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March 1, 2015

Responding To: Week 6: Violent Extremism

The Ramifications of Ignoring Poverty

Lauren Corke

Terrorist organizations depend on poverty. They form in voids of security and development where state governments have little reach, and people have little hope; the corners of the world that are often forgotten until a violent attack on civilians makes the headlines. The global community has a responsibility to act, before the headlines hit, providing opportunity and help where local governments cannot.

The Islamic State (ISIS or ISIL) took root in Syria after protests against President al-Assad, which were ignited by a lack of opportunity, democracy and employment, disseminated into fractionalized fighting and an overall breakdown of centralized order. Similarly, Boko Haram thrives in Northwestern Nigeria, where the National Bureau of Statistics reported in 2012 that 70 percent of the population lives on less than a dollar a day, and benefits little from Nigeria’s impressive growth rates. Even FARC, the Colombian Marxist group that formed in the 1960’s, grew from a post-civil war economic reorganization, which resulted in impoverished farmers losing their land and falling wages for peasants seeking work. Whether they are religious fundamentalists in the Middle East, or politically motivated radicals in South America, terrorist organizations find success in areas that are ravaged by poverty and trapped in economic stagnation.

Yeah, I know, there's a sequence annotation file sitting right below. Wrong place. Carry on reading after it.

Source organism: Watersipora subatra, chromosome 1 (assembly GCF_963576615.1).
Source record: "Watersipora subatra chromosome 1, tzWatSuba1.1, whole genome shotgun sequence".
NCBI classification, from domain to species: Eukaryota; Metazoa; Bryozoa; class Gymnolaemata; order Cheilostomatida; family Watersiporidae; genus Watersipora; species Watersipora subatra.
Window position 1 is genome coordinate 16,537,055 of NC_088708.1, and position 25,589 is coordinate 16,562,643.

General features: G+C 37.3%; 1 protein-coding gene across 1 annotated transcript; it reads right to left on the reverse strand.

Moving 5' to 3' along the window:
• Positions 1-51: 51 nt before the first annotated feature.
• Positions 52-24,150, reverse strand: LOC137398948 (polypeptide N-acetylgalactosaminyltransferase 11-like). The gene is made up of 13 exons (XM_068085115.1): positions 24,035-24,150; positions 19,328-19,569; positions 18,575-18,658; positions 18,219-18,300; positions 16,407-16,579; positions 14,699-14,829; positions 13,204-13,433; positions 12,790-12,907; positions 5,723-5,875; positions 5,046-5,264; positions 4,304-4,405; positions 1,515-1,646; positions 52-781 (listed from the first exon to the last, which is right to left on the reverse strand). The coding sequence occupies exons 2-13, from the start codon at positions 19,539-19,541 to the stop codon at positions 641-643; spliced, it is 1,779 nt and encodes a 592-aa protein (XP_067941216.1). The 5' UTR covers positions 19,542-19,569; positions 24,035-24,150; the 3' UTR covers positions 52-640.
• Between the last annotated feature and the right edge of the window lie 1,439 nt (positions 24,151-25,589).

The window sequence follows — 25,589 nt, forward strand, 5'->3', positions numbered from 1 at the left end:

Although there are similarities in the conditions in which most terrorist organizations grow and flourish, the ideologies and goals that drive each organization are more complicated and nuanced than most realize. A recent featured article in The Atlantic discussed the dangers of homogenized efforts against terrorist organizations, pointing out the often-ignored rifts between ISIS and al Qaeda, and the misjudgments thus far that have hindered the US campaign against ISIS.

Just as the Ebola epidemic highlighted the global importance of strong health systems, the rise of terrorist organizations should serve as a lesson to the global community about the ramifications of ignoring poverty. These organizations are not solely the result of fundamentalist religious or political views, but are also the result of a global neglect for certain regions of our interconnected world. As advancements in technology continue to improve global communication and transportation networks, it is crucial that we identify these at-risk regions and support efforts to provide development, opportunity and – perhaps most importantly - hope for the people who live there before terrorist organizations are able to take root. The best weapon against terrorism is development - let’s use it.

Lauren Corke is a graduate student in the Global Human Development Program at Georgetown’s School of Foreign Service. 

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